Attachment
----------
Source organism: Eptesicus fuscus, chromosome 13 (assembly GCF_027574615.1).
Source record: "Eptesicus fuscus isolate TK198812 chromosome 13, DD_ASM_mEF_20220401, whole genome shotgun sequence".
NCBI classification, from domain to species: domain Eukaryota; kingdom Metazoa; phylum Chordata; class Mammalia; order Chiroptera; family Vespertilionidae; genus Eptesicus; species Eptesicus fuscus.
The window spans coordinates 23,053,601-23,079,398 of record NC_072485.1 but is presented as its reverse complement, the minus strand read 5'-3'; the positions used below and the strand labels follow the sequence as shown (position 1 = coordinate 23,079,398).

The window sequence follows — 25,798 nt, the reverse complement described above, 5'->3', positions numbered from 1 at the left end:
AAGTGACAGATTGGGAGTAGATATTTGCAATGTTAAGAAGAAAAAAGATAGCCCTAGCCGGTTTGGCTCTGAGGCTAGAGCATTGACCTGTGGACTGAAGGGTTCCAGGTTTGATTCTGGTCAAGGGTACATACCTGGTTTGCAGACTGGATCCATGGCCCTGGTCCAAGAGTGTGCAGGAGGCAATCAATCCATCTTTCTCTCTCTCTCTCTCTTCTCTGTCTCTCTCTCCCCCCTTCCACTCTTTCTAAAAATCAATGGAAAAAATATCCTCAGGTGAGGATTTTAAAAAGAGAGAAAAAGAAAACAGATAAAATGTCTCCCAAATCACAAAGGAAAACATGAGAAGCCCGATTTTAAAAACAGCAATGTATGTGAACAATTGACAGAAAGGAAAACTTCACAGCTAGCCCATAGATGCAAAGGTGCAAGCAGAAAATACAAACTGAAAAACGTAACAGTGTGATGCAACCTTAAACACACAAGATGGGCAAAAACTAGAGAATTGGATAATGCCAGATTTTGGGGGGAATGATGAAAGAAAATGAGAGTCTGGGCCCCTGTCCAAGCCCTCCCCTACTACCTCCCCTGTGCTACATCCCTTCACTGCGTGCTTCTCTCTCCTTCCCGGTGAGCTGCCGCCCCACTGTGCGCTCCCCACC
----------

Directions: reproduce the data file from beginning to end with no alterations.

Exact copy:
Source organism: Eptesicus fuscus, chromosome 13 (assembly GCF_027574615.1).
Source record: "Eptesicus fuscus isolate TK198812 chromosome 13, DD_ASM_mEF_20220401, whole genome shotgun sequence".
NCBI classification, from domain to species: domain Eukaryota; kingdom Metazoa; phylum Chordata; class Mammalia; order Chiroptera; family Vespertilionidae; genus Eptesicus; species Eptesicus fuscus.
The window spans coordinates 23,053,601-23,079,398 of record NC_072485.1 but is presented as its reverse complement, the minus strand read 5'-3'; the positions used below and the strand labels follow the sequence as shown (position 1 = coordinate 23,079,398).

The window sequence follows — 25,798 nt, the reverse complement described above, 5'->3', positions numbered from 1 at the left end:
AAGTGACAGATTGGGAGTAGATATTTGCAATGTTAAGAAGAAAAAAGATAGCCCTAGCCGGTTTGGCTCTGAGGCTAGAGCATTGACCTGTGGACTGAAGGGTTCCAGGTTTGATTCTGGTCAAGGGTACATACCTGGTTTGCAGACTGGATCCATGGCCCTGGTCCAAGAGTGTGCAGGAGGCAATCAATCCATCTTTCTCTCTCTCTCTCTCTTCTCTGTCTCTCTCTCCCCCCTTCCACTCTTTCTAAAAATCAATGGAAAAAATATCCTCAGGTGAGGATTTTAAAAAGAGAGAAAAAGAAAACAGATAAAATGTCTCCCAAATCACAAAGGAAAACATGAGAAGCCCGATTTTAAAAACAGCAATGTATGTGAACAATTGACAGAAAGGAAAACTTCACAGCTAGCCCATAGATGCAAAGGTGCAAGCAGAAAATACAAACTGAAAAACGTAACAGTGTGATGCAACCTTAAACACACAAGATGGGCAAAAACTAGAGAATTGGATAATGCCAGATTTTGGGGGGAATGATGAAAGAAAATGAGAGTCTGGGCCCCTGTCCAAGCCCTCCCCTACTACCTCCCCTGTGCTACATCCCTTCACTGCGTGCTTCTCTCTCCTTCCCGGTGAGCTGCCGCCCCACTGTGCGCTCCCCACC